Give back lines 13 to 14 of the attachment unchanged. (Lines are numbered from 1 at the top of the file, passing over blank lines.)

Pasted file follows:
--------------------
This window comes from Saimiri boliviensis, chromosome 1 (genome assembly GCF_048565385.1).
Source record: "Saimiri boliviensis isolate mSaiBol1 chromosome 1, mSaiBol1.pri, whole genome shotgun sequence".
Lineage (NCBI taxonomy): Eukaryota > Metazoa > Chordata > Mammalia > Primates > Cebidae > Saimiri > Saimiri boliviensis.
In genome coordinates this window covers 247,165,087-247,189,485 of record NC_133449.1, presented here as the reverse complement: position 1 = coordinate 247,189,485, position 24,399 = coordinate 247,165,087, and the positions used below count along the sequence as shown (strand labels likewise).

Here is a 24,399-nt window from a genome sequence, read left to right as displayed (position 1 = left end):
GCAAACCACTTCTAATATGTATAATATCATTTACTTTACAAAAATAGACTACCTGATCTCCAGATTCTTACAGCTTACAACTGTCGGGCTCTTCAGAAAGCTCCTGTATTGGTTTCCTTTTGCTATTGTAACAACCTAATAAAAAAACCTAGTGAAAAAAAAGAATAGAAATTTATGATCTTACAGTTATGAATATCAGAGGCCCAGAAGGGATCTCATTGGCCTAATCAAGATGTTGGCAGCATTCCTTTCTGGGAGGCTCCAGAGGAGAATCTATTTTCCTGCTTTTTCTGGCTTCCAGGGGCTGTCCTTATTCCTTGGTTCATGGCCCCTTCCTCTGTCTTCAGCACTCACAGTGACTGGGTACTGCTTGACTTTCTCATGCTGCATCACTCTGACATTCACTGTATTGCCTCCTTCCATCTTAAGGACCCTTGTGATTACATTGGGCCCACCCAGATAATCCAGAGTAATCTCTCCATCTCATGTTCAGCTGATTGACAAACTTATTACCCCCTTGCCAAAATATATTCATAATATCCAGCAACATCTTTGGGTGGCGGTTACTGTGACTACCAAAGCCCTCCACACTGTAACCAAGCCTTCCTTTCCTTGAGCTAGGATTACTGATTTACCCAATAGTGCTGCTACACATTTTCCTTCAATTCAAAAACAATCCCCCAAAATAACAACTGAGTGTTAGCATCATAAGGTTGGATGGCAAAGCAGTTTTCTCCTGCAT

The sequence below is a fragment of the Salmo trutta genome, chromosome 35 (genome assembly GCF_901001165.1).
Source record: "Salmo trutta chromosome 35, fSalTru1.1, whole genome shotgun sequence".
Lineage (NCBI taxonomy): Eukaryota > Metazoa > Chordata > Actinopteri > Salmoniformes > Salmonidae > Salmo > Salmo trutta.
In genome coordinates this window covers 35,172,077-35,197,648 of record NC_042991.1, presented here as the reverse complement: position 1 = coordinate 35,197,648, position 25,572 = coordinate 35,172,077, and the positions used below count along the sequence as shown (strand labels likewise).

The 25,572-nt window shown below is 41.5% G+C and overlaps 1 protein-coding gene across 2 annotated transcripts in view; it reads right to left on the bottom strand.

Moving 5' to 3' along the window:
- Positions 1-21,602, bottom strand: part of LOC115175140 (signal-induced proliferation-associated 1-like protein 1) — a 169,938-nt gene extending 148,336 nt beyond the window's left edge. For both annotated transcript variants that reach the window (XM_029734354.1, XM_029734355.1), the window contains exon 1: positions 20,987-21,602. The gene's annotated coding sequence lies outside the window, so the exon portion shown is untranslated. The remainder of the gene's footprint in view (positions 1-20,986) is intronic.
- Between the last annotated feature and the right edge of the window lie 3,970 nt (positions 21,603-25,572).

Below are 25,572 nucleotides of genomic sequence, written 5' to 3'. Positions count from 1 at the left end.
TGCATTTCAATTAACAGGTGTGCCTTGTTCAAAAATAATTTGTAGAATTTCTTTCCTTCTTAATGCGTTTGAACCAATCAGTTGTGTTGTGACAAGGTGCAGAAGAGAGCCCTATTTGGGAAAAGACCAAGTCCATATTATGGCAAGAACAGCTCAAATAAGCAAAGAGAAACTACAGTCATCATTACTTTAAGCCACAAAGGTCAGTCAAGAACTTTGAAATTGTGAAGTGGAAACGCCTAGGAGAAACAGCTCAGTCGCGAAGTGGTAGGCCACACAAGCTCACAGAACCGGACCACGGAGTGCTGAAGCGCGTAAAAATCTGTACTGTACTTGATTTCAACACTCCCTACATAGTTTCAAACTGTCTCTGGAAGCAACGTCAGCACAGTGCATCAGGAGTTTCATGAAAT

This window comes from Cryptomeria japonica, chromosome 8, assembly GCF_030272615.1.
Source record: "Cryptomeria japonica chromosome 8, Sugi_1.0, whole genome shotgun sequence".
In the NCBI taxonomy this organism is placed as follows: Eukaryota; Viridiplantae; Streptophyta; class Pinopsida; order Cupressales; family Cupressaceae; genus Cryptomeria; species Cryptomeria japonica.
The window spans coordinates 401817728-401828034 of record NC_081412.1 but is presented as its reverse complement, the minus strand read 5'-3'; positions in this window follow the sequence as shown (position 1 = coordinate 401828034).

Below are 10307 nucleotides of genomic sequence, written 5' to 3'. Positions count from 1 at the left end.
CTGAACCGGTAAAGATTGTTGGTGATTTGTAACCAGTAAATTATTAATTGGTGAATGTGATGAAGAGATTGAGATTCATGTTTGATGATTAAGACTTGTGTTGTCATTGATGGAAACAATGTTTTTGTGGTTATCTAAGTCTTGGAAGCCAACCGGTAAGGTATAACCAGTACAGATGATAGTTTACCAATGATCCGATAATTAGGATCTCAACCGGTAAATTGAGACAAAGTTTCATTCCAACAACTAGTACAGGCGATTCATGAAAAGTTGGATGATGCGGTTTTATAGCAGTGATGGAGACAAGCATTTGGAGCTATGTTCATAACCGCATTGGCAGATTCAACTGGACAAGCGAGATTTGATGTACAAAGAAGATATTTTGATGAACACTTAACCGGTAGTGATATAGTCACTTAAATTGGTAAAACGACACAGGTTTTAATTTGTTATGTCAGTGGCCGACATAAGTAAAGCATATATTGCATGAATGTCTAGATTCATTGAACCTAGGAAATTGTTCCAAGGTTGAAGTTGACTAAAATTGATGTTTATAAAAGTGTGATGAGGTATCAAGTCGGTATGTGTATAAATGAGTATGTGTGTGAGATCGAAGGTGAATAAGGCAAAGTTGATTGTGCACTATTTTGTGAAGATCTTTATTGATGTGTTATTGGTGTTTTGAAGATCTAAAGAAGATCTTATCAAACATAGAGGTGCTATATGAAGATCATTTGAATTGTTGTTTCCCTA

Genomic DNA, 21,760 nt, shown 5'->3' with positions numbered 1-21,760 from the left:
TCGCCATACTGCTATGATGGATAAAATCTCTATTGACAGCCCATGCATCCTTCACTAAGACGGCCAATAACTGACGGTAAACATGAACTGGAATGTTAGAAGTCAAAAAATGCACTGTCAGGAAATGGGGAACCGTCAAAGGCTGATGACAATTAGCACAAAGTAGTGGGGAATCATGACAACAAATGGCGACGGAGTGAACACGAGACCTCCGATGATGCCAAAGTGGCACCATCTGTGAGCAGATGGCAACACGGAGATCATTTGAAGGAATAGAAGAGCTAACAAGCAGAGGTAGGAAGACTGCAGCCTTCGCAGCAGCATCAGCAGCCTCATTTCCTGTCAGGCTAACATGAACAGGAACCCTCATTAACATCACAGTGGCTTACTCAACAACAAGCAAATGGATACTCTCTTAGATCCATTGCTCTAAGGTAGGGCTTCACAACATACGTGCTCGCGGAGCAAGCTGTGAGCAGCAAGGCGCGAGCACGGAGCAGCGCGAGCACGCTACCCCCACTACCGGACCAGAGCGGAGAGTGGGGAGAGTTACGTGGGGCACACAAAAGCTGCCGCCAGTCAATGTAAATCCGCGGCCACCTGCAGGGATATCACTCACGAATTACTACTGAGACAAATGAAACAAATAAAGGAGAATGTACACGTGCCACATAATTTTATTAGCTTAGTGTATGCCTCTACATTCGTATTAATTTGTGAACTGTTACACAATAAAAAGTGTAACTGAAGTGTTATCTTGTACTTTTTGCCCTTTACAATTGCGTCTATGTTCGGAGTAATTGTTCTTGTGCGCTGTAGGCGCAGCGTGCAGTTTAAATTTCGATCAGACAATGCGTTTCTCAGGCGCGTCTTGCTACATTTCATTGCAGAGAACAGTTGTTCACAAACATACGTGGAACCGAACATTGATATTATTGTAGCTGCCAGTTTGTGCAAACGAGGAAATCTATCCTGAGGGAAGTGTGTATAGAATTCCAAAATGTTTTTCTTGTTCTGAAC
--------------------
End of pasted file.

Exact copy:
- Positions 1-21,602, bottom strand: part of LOC115175140 (signal-induced proliferation-associated 1-like protein 1) — a 169,938-nt gene extending 148,336 nt beyond the window's left edge. For both annotated transcript variants that reach the window (XM_029734354.1, XM_029734355.1), the window contains exon 1: positions 20,987-21,602. The gene's annotated coding sequence lies outside the window, so the exon portion shown is untranslated. The remainder of the gene's footprint in view (positions 1-20,986) is intronic.
- Between the last annotated feature and the right edge of the window lie 3,970 nt (positions 21,603-25,572).